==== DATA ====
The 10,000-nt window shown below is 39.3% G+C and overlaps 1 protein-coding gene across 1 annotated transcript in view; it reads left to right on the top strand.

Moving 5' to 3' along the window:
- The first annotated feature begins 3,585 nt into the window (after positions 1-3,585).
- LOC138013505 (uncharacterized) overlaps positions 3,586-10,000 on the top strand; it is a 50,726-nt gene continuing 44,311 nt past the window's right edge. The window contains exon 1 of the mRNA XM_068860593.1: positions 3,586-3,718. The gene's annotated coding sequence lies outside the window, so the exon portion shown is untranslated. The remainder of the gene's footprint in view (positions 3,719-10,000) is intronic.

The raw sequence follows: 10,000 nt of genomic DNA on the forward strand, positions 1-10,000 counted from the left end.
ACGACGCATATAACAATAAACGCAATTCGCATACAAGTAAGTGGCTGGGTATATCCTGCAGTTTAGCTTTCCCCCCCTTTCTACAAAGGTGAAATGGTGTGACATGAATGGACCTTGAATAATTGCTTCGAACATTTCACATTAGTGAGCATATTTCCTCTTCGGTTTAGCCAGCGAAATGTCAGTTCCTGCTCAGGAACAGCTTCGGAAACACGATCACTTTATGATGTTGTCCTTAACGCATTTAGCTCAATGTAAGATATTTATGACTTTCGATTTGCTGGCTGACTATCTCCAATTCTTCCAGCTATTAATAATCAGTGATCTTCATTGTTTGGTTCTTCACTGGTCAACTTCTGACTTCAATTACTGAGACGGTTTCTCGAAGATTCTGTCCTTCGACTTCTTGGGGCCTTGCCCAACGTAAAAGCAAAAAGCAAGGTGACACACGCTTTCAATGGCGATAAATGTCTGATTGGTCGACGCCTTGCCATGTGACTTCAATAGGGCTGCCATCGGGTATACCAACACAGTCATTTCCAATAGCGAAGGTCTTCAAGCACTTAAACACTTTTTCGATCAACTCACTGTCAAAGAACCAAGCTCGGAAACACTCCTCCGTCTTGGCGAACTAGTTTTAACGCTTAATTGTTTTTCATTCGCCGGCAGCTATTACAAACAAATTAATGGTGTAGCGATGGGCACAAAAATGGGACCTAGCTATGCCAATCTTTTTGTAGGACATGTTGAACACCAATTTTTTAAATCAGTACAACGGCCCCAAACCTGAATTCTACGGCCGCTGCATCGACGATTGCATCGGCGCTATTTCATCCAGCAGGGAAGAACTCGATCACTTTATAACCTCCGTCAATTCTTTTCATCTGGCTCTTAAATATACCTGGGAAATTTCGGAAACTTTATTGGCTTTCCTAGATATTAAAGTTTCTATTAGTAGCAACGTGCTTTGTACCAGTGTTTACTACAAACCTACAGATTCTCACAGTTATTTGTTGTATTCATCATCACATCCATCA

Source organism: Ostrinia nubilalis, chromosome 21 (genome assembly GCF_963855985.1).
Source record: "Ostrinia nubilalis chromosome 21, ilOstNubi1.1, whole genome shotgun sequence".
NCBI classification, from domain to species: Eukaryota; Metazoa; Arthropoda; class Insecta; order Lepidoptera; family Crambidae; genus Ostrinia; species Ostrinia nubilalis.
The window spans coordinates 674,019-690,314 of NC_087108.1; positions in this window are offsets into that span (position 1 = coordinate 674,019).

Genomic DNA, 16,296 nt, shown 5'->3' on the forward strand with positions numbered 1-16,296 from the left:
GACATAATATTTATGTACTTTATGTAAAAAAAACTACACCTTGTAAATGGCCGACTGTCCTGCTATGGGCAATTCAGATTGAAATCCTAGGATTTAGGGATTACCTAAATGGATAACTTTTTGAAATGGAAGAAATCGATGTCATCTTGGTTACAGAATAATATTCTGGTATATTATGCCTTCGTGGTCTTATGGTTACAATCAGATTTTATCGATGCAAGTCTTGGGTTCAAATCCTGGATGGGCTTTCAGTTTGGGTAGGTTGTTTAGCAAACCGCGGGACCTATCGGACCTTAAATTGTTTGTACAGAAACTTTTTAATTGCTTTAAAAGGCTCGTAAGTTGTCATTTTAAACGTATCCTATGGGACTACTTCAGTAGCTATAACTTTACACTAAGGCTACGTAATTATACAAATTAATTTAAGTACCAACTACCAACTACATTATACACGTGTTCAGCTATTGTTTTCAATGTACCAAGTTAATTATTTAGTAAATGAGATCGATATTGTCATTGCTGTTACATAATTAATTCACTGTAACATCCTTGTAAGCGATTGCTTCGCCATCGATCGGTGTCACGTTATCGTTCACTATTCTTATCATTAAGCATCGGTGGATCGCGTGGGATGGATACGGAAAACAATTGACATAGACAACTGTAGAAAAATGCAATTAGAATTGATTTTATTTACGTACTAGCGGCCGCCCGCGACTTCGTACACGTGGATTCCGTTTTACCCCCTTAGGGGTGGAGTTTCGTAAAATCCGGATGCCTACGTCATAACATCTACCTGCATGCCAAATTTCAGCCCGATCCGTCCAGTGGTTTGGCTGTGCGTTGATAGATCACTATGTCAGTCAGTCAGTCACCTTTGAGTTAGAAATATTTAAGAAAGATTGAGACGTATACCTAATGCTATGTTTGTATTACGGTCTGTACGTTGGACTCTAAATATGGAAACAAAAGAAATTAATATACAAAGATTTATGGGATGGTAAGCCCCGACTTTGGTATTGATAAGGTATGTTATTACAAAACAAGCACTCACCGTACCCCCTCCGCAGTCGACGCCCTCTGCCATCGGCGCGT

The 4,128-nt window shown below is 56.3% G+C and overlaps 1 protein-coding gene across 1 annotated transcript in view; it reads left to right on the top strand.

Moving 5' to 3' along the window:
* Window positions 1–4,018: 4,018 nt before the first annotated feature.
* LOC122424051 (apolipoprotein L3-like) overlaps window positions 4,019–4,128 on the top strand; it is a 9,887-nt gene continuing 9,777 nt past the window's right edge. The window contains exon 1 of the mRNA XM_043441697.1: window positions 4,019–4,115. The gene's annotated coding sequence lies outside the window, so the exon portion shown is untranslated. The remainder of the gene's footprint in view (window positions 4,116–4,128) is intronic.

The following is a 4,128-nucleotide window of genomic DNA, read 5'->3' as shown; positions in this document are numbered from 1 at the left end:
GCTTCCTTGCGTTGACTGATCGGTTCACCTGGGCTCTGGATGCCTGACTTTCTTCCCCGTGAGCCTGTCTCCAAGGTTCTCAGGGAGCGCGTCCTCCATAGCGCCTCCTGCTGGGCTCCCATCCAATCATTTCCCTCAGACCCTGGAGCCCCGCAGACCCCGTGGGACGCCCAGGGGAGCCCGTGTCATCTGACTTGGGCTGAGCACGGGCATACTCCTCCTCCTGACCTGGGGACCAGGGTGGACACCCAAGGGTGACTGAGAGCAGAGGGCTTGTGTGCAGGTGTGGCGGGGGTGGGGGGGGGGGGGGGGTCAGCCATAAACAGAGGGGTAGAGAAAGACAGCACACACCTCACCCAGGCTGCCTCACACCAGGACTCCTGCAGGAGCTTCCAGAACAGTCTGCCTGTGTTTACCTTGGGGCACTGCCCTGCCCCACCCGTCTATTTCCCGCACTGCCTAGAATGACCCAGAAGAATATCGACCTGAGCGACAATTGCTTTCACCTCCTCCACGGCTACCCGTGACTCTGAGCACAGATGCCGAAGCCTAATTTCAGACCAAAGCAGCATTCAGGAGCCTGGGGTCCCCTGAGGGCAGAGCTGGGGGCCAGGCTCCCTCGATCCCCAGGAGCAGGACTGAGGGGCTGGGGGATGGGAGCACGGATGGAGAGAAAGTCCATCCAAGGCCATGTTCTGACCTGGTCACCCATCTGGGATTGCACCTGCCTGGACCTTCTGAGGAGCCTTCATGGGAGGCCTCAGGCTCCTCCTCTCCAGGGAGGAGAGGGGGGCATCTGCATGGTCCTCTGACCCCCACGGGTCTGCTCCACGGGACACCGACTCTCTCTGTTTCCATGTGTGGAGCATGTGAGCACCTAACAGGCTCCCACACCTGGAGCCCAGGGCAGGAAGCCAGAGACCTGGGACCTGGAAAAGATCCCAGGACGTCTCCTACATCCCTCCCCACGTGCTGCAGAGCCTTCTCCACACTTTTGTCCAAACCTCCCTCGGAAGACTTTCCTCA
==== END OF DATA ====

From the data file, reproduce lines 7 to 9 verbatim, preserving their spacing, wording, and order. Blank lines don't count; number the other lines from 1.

Source organism: Ostrinia nubilalis, chromosome 21 (genome assembly GCF_963855985.1).
Source record: "Ostrinia nubilalis chromosome 21, ilOstNubi1.1, whole genome shotgun sequence".
NCBI classification, from domain to species: Eukaryota; Metazoa; Arthropoda; class Insecta; order Lepidoptera; family Crambidae; genus Ostrinia; species Ostrinia nubilalis.